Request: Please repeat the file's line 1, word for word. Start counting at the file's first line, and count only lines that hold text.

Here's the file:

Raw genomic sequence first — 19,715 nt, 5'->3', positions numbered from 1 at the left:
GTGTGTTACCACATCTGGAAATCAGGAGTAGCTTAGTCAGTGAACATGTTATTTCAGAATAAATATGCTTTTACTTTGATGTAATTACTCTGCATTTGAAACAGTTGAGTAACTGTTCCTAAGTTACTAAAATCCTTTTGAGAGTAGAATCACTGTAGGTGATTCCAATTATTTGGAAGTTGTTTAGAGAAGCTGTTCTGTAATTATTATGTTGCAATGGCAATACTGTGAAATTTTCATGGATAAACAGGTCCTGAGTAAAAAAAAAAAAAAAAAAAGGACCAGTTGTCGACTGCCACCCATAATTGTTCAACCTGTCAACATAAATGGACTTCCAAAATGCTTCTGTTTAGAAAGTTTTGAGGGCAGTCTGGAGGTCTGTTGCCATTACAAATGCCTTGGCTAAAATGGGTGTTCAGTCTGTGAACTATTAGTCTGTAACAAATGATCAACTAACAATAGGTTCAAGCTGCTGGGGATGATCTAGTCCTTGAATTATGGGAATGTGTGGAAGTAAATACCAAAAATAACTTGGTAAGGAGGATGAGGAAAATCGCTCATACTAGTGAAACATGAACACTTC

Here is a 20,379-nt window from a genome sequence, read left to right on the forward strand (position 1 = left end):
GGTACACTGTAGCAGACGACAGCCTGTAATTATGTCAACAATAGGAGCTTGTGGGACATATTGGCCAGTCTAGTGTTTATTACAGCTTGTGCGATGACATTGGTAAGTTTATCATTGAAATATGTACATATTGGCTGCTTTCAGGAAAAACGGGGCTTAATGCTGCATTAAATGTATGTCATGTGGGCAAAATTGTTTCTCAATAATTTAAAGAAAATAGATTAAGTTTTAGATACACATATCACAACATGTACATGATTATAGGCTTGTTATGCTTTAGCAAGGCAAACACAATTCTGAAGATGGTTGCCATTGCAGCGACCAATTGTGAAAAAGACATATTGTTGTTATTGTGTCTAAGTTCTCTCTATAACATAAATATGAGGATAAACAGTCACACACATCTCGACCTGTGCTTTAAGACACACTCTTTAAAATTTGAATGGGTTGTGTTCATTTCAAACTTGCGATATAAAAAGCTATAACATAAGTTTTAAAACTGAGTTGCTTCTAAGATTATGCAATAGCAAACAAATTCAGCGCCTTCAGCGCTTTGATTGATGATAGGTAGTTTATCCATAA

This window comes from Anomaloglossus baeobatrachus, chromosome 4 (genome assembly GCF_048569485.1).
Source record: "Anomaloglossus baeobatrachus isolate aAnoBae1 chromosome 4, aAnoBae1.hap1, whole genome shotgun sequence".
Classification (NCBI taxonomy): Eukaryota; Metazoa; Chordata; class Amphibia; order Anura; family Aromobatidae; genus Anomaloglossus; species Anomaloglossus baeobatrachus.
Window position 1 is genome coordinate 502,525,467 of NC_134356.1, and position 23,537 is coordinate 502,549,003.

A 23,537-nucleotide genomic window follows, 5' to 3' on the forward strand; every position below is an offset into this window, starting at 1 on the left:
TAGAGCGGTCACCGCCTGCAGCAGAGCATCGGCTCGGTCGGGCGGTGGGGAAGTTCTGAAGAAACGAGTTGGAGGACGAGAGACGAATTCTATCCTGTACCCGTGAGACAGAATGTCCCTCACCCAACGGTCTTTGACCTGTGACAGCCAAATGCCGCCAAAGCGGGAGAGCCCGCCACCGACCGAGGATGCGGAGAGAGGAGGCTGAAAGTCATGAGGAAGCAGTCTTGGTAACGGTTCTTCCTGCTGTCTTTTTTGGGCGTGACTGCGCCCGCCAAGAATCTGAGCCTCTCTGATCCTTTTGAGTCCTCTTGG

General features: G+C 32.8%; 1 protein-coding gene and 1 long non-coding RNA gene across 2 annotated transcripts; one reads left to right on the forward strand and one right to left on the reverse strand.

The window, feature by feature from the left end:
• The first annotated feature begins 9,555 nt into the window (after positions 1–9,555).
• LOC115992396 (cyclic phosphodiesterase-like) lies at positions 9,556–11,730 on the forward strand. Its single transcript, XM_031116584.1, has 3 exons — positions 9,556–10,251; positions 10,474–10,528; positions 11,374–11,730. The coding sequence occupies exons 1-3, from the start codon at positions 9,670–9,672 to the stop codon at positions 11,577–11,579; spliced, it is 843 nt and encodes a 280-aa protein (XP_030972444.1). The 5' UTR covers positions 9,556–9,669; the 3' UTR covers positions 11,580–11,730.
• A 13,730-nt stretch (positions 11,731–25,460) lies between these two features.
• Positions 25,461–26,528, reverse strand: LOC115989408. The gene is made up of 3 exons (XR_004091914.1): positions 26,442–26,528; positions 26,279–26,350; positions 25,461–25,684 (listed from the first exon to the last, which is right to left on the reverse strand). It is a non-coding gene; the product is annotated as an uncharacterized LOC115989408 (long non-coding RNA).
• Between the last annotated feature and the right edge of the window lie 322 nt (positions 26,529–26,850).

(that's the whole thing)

Raw genomic sequence first — 19,715 nt, 5'->3', positions numbered from 1 at the left: